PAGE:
The Sixth Amendment to the United States Constitution entitles you to a jury trial in a criminal case. You will have your proverbial “day in court,” where the prosecution will present the evidence against you in the form of witnesses. You will also have the right to put on your own case. Here is what you can expect at a criminal trial in Wisconsin.
At the outset, it is crucial to know that you are innocent until proven guilty. It is the prosecution that has the obligation to prove your case beyond a reasonable doubt. If they cannot meet their burden of proof, you would be acquitted of the crime, regardless of whether you have opted for a jury or a bench trial. While you do not need to prove your own innocence, you do need to present your own side of the story that would sow a reasonable doubt in the jury’s mind about the strength of the prosecution’s case.
Opening Statements in Court
After the jury has been selected and seated, the criminal trial will begin with each side making their own opening statements. Before each attorney presents their own case, they will explain to the jury what they are about to tell them. The attorney will give an overview of the evidence that the jury will see and hear so they are prepared for what they will learn. Opening statements will be replete with terms like “you will see” and “you will hear.”
The Prosecution Will Present Their Case
Each side will have the opportunity to present their own case. Prior to the trial, each side will disclose its list of witnesses. The prosecution will have already turned over its evidence to the defense, so you will know what they will be using at trial. The prosecution will call its list of witnesses one by one. The Confrontation Clause of the United States Constitution requires that the prosecution present its witnesses in open court. You have the right to cross-examine each witness who is testifying against you. An attorney can ask the witnesses your own questions that are meant to clarify or disprove what they are saying.
The Defense Can Present Their Own Case
Once the prosecution rests its case (it has called all of its witnesses), your criminal defense attorney will begin to present your own case. Your attorney also has witnesses who will tell your side of the story. Crucially, these witnesses could include people who can either state what you did or verify that you have an alibi that places you elsewhere when the alleged crime was committed.
One of the biggest decisions that your lawyer will make will be whether to call you to testify in your case. This is a momentous consideration because testifying in your own case could have definite risks and benefits. On the one hand, you want the jury to hear from you directly and have a chance to see your demeanor and learn your side of the story. On the other hand, the prosecutor can be a very tough questioner, and you do not want them undermining your credibility.
Your lawyer may not make the decision about having you testify until they see how the prosecution’s case has gone. If the prosecutor has not presented a strong case, your attorney may not feel the need to call you to the stand. If your lawyer feels that there is some risk, they may decide that it is worth it to hear from you. Either way, your attorney would need to prepare you thoroughly to testify in court because the prosecutor will get their own chance to cross-examine you.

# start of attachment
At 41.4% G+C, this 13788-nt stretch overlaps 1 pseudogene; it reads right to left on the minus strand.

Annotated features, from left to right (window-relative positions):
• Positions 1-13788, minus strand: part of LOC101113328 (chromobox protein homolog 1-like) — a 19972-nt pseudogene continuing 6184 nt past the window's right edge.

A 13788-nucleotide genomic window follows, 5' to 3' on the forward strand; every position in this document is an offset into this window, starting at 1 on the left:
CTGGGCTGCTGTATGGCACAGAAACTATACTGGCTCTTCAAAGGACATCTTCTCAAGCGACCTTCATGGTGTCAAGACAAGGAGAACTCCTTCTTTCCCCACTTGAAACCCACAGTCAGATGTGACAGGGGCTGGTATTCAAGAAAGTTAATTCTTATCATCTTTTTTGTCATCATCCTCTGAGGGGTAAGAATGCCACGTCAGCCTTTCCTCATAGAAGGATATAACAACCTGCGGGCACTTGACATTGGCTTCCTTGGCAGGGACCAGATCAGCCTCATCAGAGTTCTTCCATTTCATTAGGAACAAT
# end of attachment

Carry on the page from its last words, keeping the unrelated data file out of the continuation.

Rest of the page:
Closing Statements in a Case
Once each side has presented their case, they will be allowed to make a closing statement to the jury. In a closing statement, the lawyer will explain to the jury what they just heard and how it impacts the ultimate question of your guilt or innocence.
The Jury Will Deliberate and Reach a Verdict
The judge will give the jury instructions about the law that they need to consider once they deliberate in your case. They will explain the elements of each alleged crime. First, the jury will find the facts in the case, considering the evidence and witnesses testimony. Once they find the facts, they will then apply the law in reaching their own conclusions about whether the prosecution has proven the crime. The jury will vote on each charge against you. Wisconsin law requires that the jury unanimously vote to convict you of a crime. Depending on the vote, you could be acquitted of the charges entirely (a majority vote of “not guilty”), or there may be a mistrial (one or more “holdout jurors” but no guilty verdict).
When the jury has reached a verdict, the foreperson will read it in open court. If the jury has reached a guilty verdict, the court would then proceed to the sentencing phase of the case, where the judge would consider aggravating and mitigating factors in reaching their sentencing decision.
Realistically, most Wisconsin criminal cases do not reach a trial. However, you need to be prepared to go that far with the help of an experienced attorney, especially when you have valid legal defenses to the charges against you. Your attorney should have significant experience in the courtroom to be able to effectively present your case.
Contact an Appleton Criminal Defense Attorney Today
If you have been charged with a felony or misdemeanor crime, you need legal representation immediately. Any moment where you do not have a lawyer is one where your legal rights may be at risk. The attorneys at Hogan Eickhoff are fierce advocates for our clients at all stages of the criminal justice process. If it is necessary, we are not afraid to take your case to the courtroom to help you get the best legal result. To schedule a free initial consultation with a lawyer, you can contact us online or call us today at (920)-450-9800.